The diagnosis and treatment of pouchitis in inflammatory bowel disease.J Clin Gastroenterol. 2004 May-Jun; 38(5 Suppl 1):S44-50.JC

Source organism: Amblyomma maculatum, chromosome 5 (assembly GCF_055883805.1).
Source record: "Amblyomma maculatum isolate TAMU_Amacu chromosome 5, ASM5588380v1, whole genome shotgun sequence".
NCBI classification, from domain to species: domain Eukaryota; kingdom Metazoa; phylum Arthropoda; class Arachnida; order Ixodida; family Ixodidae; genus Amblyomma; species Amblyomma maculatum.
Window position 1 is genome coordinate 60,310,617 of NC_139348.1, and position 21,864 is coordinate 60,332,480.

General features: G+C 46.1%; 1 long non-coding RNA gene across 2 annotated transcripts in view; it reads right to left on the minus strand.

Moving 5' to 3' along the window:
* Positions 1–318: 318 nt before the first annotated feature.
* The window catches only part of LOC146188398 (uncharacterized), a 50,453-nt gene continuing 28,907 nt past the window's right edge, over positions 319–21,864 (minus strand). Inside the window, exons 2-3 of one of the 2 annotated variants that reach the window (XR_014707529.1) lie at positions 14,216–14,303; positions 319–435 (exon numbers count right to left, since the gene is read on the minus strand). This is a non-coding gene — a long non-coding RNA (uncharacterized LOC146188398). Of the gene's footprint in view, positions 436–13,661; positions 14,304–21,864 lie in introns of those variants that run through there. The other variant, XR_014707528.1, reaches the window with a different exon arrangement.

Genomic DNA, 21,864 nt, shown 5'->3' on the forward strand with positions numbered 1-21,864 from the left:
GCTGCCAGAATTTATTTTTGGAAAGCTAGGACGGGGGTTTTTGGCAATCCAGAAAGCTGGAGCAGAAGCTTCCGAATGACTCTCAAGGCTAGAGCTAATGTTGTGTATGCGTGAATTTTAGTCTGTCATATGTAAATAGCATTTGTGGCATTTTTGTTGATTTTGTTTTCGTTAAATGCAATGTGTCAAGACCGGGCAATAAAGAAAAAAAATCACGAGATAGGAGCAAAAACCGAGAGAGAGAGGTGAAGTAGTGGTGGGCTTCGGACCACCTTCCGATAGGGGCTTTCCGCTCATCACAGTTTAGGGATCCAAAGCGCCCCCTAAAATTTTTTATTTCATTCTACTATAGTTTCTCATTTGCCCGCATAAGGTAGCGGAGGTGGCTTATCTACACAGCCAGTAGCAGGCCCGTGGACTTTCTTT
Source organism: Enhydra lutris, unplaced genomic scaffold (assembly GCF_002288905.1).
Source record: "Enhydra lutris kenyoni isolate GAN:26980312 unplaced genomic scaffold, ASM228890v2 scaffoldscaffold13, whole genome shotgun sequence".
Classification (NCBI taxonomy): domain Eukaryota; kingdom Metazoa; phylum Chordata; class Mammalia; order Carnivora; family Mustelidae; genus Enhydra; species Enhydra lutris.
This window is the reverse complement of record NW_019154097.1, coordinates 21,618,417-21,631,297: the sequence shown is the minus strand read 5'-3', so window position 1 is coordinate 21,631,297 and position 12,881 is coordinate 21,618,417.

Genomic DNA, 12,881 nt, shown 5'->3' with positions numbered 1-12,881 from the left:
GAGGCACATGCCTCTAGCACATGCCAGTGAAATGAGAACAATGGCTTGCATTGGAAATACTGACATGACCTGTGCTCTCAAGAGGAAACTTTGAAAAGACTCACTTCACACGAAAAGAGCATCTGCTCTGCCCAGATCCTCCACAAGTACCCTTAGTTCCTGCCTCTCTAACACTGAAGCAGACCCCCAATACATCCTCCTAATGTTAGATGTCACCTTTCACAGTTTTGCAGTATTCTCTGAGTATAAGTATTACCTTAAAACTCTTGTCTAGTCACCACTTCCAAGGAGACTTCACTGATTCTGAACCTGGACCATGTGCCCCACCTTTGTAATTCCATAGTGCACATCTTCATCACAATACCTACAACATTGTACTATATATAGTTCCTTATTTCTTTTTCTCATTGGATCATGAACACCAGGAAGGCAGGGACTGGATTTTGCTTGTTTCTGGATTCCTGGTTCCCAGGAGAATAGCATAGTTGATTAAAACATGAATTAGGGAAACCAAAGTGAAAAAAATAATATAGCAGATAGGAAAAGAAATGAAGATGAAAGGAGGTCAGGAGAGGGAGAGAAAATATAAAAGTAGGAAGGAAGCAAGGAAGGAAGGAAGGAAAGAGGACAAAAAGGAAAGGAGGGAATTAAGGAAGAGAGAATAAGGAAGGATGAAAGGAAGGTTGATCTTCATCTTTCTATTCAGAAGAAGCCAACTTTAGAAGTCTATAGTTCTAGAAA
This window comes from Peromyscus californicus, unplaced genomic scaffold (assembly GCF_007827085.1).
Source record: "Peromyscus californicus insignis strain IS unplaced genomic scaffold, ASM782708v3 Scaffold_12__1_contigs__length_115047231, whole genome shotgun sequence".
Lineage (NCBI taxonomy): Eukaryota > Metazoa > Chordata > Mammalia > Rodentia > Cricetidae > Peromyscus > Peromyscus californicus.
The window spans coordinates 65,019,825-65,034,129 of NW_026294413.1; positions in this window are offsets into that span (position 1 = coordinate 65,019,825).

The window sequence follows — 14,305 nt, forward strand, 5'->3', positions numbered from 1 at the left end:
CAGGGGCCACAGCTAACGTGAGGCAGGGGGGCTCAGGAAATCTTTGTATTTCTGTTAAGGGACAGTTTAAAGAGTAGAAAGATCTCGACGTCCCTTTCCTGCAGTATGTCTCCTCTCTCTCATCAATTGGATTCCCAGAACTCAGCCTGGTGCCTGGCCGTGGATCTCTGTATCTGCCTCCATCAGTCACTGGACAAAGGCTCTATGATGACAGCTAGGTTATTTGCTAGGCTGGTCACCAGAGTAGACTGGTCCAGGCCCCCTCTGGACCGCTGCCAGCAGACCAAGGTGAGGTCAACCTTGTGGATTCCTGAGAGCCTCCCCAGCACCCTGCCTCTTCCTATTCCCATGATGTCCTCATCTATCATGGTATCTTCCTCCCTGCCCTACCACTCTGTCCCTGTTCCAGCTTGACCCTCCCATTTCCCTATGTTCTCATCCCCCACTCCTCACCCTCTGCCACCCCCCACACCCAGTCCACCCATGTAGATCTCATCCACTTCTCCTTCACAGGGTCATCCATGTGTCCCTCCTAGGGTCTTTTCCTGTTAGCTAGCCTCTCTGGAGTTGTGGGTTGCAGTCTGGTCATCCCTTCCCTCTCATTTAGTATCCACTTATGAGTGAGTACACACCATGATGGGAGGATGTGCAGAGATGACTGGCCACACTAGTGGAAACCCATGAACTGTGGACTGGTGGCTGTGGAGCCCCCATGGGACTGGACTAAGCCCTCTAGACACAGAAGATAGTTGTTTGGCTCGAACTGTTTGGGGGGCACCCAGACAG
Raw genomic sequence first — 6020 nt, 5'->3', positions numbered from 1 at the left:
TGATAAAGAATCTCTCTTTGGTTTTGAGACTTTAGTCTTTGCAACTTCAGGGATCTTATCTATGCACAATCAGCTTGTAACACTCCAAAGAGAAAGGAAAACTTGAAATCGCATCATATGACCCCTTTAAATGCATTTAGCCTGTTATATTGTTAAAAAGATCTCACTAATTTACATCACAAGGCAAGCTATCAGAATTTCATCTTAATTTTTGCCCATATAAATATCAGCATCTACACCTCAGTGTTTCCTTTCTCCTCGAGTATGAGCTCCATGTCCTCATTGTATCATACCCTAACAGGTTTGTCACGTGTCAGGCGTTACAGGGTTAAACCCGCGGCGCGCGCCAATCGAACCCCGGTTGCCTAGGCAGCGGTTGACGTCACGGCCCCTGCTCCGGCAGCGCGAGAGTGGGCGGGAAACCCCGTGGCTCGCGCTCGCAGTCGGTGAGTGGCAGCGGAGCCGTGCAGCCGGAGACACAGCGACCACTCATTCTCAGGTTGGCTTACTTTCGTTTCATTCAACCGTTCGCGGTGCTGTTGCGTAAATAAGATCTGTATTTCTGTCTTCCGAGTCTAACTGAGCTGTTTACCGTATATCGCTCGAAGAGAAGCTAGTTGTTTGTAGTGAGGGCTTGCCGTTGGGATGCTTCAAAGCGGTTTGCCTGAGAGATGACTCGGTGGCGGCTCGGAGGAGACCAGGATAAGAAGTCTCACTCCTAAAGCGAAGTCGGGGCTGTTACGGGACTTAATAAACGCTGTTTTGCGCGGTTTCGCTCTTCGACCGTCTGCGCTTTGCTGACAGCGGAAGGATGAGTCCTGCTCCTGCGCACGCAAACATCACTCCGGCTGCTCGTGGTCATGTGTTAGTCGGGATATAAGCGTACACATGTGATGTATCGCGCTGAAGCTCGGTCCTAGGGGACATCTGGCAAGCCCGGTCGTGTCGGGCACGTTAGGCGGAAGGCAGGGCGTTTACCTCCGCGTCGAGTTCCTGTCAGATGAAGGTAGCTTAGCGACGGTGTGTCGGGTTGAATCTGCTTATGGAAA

The ileal pouch anal anastomosis (IPAA) procedure has become the preferred surgical option for most patients with ulcerative colitis who require surgical removal of the colorectum. The vast majority of patients with this new anatomy will either not develop pouchitis or develop a few discrete episodes of acute pouchitis. However approximately one fourth of patients will develop recurrent pouchitis, with 5% being categorized as chronic pouchitis requiring maintenance therapy or, on rare occasion, pouch excision. Factors that are associated with an increased risk of pouchitis include primary sclerosing cholangitis, extraintestinal manifestations, and nonsmokers. Controversy surrounds other risk factors such as extent of colitis, backwash ileitis, preoperative pANCA levels, and carrying a specific allele for IL-1 receptor antagonist. The etiology of pouchitis is unknown, but theories range from genetic susceptibility, bacterial overgrowth, ischemia, and fecal stasis, to a recurrence of ulcerative colitis in the pouch, a missed diagnosis of Crohn's disease, or possibly a novel third form of inflammatory bowel disease. Some patients with symptoms of pouchitis will not have inflammation of the pouch, but rather, irritable pouch syndrome. Thus, endoscopic investigation with biopsy is important for declaring whether a patient has pouchitis. Indeed, the more commonly used scores, such as the pouch disease activity index, incorporate both endoscopic and histologic criteria. Not surprisingly, treatment options for patients with pouchitis resemble that of regular inflammatory bowel disease, although there have only been a few controlled trials. Antibiotics are the mainstay of therapy, with metronidazole and ciprofloxacin demonstrating benefit in controlled trials. Probiotics are effective for maintaining remission of pouchitis. Mesalamine, corticosteroids, and immunomodulators have been used with some success. Occasionally, patients with well-documented ulcerative colitis as the indication for IPAA will develop what appears to be Crohn's disease of the pouch, on the basis of granulomatous inflammation, pre-pouch ileitis, or fistulae. The treatment is similar to Crohn's disease, including the use of infliximab. Dysplasia within the pouch mucosa itself is quite rare. Reports of dysplasia occurring in patients with IPAA are usually due to neoplastic change within the residual cuff of rectal or transition zone mucosa just below the pouch, rather than in the ileal mucosa of the pouch. With further elucidation of the genetic basis for inflammatory bowel disease, we should be able to more accurately classify patients with ulcerative colitis and Crohn's disease genotypically. Hopefully, this will also bring more clarity to the heterogeneous population of patients with pouchitis and allow for more focused therapeutic strategies.